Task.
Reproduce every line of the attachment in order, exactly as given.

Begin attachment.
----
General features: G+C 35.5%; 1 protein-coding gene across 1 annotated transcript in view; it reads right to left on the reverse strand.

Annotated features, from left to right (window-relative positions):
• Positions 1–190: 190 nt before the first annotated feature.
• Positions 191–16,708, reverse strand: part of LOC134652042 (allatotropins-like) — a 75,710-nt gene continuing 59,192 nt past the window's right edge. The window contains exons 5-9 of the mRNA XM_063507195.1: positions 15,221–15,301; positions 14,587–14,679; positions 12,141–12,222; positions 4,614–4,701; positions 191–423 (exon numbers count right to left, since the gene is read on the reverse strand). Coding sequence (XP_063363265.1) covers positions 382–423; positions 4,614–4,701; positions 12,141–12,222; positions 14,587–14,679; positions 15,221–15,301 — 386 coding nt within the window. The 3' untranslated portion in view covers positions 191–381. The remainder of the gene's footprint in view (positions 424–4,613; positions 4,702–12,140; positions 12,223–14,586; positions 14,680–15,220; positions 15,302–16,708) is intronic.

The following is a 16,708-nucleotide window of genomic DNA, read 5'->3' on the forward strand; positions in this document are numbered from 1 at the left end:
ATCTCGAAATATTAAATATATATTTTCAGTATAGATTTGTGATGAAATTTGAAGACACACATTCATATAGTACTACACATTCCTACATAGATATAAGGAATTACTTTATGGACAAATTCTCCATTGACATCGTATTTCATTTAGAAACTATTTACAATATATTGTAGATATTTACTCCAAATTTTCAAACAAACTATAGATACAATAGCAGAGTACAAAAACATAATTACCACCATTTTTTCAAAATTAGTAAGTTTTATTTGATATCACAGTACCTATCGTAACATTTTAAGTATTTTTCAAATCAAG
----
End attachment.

General features: G+C 35.5%; 1 protein-coding gene across 1 annotated transcript in view; it reads right to left on the reverse strand.

Annotated features, from left to right (window-relative positions):
• Positions 1–190: 190 nt before the first annotated feature.
• Positions 191–16,708, reverse strand: part of LOC134652042 (allatotropins-like) — a 75,710-nt gene continuing 59,192 nt past the window's right edge. The window contains exons 5-9 of the mRNA XM_063507195.1: positions 15,221–15,301; positions 14,587–14,679; positions 12,141–12,222; positions 4,614–4,701; positions 191–423 (exon numbers count right to left, since the gene is read on the reverse strand). Coding sequence (XP_063363265.1) covers positions 382–423; positions 4,614–4,701; positions 12,141–12,222; positions 14,587–14,679; positions 15,221–15,301 — 386 coding nt within the window. The 3' untranslated portion in view covers positions 191–381. The remainder of the gene's footprint in view (positions 424–4,613; positions 4,702–12,140; positions 12,223–14,586; positions 14,680–15,220; positions 15,302–16,708) is intronic.

The following is a 16,708-nucleotide window of genomic DNA, read 5'->3' on the forward strand; positions in this document are numbered from 1 at the left end:
ATCTCGAAATATTAAATATATATTTTCAGTATAGATTTGTGATGAAATTTGAAGACACACATTCATATAGTACTACACATTCCTACATAGATATAAGGAATTACTTTATGGACAAATTCTCCATTGACATCGTATTTCATTTAGAAACTATTTACAATATATTGTAGATATTTACTCCAAATTTTCAAACAAACTATAGATACAATAGCAGAGTACAAAAACATAATTACCACCATTTTTTCAAAATTAGTAAGTTTTATTTGATATCACAGTACCTATCGTAACATTTTAAGTATTTTTCAAATCAAG